India's Big Shadow

Torsten Andreas Hoffmann

April 27, 2021

In December 2019, Torsten Andreas Hoffmann, equipped with a Leica CL, made his way through the slums of the megacity of Mumbai. With his India's Big Shadow series, he wants the viewer to see the inequalities between the western world and the sub-continent. The photographer has a clear message that he conveys in our interview.
LFI: India is a subject that has been broadly covered, photographically. What made you want to pursue the subject of India?
Torsten Andreas Hoffmann: I've been interested in India since I was 23 years old. It's a unique cultural cosmos, with a diversity of traditions that are mostly maintained to this day. In addition, it's the second most populous country in the world.

You present unvarnished photographs of the slums, and everyday life in India. Why have you focussed on the slums?
First of all, with globalisation, we have an economic system where the 85 richest people own as much as the 3 billion poorest. This is a tremendous imbalance. This inequality is more visible in Mumbai, than in any other place I know. It interested me to put the spotlight on the poorest, and to contribute to a larger awareness of this extreme disparity. Furthermore, I was interested to know how people can manage to live in such – from our perspective – extremely undignified conditions, while displaying a liveliness and vitality that we ourselves sometimes look for in vain.

What challenges were you confronted with in the process?
Despite the extreme visual confusion that reigns there (due to the colours and shapes, as well as the constant movement), I gave primary importance to a clearly constructed composition. Most of the pictures were photographed with a slightly wide-angle focal length, which created density.

Which camera did you work with?
I opted for the Leica CL for this project. Compared to my Canon full-format system, the CL is small and handy; and with its 24 megapixels, it delivers excellent picture quality. In India, I only worked with the 18-56mm zoom lens. This little Leica is ideal: it ensures significantly less distance between myself and the people; and I don't stand out, like I would with a big, full-format camera. The only thing I'd like from Leica is an image stabiliser update for this camera.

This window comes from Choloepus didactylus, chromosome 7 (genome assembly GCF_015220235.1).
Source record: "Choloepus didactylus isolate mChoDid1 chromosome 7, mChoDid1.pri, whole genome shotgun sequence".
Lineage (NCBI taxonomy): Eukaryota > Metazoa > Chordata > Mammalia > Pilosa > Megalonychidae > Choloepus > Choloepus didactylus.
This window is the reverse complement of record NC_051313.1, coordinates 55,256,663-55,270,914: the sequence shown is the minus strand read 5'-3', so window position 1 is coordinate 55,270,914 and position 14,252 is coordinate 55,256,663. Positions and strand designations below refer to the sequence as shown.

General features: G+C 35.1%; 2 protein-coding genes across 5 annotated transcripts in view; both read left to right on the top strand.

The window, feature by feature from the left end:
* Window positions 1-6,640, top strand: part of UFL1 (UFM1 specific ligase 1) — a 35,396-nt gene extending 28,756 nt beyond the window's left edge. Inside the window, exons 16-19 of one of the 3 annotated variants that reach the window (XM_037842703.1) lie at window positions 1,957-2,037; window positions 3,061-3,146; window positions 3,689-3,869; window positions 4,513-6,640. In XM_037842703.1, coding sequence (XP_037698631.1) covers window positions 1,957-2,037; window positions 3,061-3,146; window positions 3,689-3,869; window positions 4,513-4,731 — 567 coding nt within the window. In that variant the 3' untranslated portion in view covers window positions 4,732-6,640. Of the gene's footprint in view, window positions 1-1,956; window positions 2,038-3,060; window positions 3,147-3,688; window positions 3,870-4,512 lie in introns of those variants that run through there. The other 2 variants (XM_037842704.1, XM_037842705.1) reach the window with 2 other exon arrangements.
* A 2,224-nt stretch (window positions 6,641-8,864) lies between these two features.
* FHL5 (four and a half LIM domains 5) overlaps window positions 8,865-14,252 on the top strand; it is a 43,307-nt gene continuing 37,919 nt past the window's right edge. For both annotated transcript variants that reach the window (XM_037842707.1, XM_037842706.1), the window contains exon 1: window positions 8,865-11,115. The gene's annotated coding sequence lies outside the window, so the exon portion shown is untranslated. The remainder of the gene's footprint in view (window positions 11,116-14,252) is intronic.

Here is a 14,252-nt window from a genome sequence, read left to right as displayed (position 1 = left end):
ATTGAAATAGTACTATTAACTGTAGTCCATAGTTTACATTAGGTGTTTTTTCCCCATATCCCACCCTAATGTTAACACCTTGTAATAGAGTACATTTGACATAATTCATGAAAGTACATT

You did the series in both colour and black and white. How different is the effect?
Black and white photography gives the Mumbai slums another appearance, because black and white photographers tend to see colours as an aesthetic veil covering the deeper truth about the poverty and suffering in this country. Doesn't black and white reveal the social reality because it simply leaves out the colourful surface, and dives deeper? On the other hand, it is yet another expression of the Indian mentality to be joyful, despite the poverty and suffering, and to express that joy in the bright colours of their clothes and buildings. Whether black and white or colour does more justice to the essence of India's slums is a question of viewpoint.

What is the message of your pictures?
I definitely want the viewer to become aware of the degree to which we, in our wealthy countries, live at the cost of poor countries; and that we should not ignore this, but rather increase significantly our willingness to give, especially in these times of the corona virus. We need a worldwide redistribution, to bring the enormous inequality into better balance. With the word ‘redistribution’, I don't at all mean socialism; rather, I'm thinking of a more people-friendly capitalism, whereby it's not just a few who get the biggest piece of the pie, leaving just a few crumbs for almost half of humanity. The second thing that really impressed me in the slums is how you can get by, living on so incredibly little; and how important warm, human relationships and care are within the family.
Carla Susanne Erdmann
ALL IMAGES ON THIS PAGE: © Torsten Andreas Hoffmann
EQUIPMENT: Leica CL with Vario-Elmar-TL 18-56 f/3.5-5.6 Asph

Torsten Andreas Hoffmann+-

LR-1020868 k
© Torsten Andreas Hoffmann

Born in Düsseldorf, Hoffmann studied Arts Education with an emphasis on Photography at the University of Fine Arts in Braunschweig. Photographic journeys have taken him to India, Indonesia, Mexico, Nepal, Turkey, the USA and the UAE, among other places. He has published over twenty photo books. His work has been published in magazines such as Geo, Merian, Chrismon, Photographie, and mare, and has been exhibited both nationally and internationally. More


India's Big Shadow

Torsten Andreas Hoffmann